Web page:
Residents complain about “Hoxtonisation” of London Fields as two venues apply for late-night licences
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Residents have complained about the “Hoxtonisation” of London Fields as two venues wait to get the go-ahead for late-night licences at a town hall meeting tomorrow evening.
London Brewery in Warburton Street and Netil House in Westgate Street – which are only two streets apart – have both applied for late-night licence. They currently have temporary events (TENS) licences.
The London Brewery has applied to sell alcohol and play music in its Tap Room venue until midnight from Sunday to Wednesday nights and until 2am from Thursday to Saturday nights. It has been opening until 12am at the weekends under its TEN licence for the last two months.
Neighbouring residents at the Warburton and Darcy Estate in Exmouth Place, which comprises 100 residents, are located around 15 metres from the brewery and say they were not consulted about the licence.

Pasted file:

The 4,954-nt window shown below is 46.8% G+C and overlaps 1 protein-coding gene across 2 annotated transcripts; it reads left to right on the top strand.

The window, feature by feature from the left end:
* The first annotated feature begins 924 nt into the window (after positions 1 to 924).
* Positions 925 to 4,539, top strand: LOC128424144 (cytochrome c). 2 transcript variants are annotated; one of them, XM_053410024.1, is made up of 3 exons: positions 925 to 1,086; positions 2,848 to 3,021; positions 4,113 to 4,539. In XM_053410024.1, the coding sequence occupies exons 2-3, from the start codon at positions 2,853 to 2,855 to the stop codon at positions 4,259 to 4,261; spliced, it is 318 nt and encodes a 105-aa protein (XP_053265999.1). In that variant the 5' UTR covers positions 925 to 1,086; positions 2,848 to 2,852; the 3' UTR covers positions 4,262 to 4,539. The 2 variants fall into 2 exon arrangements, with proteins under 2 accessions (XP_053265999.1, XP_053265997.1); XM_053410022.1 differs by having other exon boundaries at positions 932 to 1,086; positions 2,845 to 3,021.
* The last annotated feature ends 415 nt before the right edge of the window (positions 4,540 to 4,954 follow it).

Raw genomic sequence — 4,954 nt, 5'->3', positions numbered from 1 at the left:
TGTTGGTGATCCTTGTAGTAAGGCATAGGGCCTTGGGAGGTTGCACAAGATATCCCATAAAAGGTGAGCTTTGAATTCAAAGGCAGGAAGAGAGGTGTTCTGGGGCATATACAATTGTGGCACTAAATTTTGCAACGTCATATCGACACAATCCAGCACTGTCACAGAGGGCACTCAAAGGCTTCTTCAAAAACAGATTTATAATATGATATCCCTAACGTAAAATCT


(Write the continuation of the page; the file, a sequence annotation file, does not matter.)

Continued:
The secretary of the tenants and residents association (TRA) wrote a letter saying the licence would “promote street drinking and park drinking that will result in anti-social behaviour and public nuisance such as urinating, vomiting and a threat to the community safety in the area”.
The secretary added residents had experienced an increase in noise in the area from loud music and the sale of alcohol, saying: “We do not wish to be in conflict with local businesses but we think there has to be a balance between the provision of entertainment facilities for mostly young people congregating in the area and the needs of older residents and families for some peace and quiet late at night when they can get some sleep without endless disturbance.”
Creative Network Partners has requested a late licence for Netil 000 in Netil House, which it hopes will become a “premier events and music venue which could produce a culturally significant space for our borough”.
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They have submitted a request for a late-night licence to sell alcohol, play music and serve as a dance venue until 1am on Wednesday nights, 2am on Thursday nights and until 4am on Friday and Saturday nights.
One Bocking Street resident said: “The area is becoming unbearable for its residents due to the granting of premises licences – almost like Shoreditch and Dalston. Fine if you want a night out, but hell if you want to sleep without being woken up by shouts in the streets or woken up by shouts in the streets.”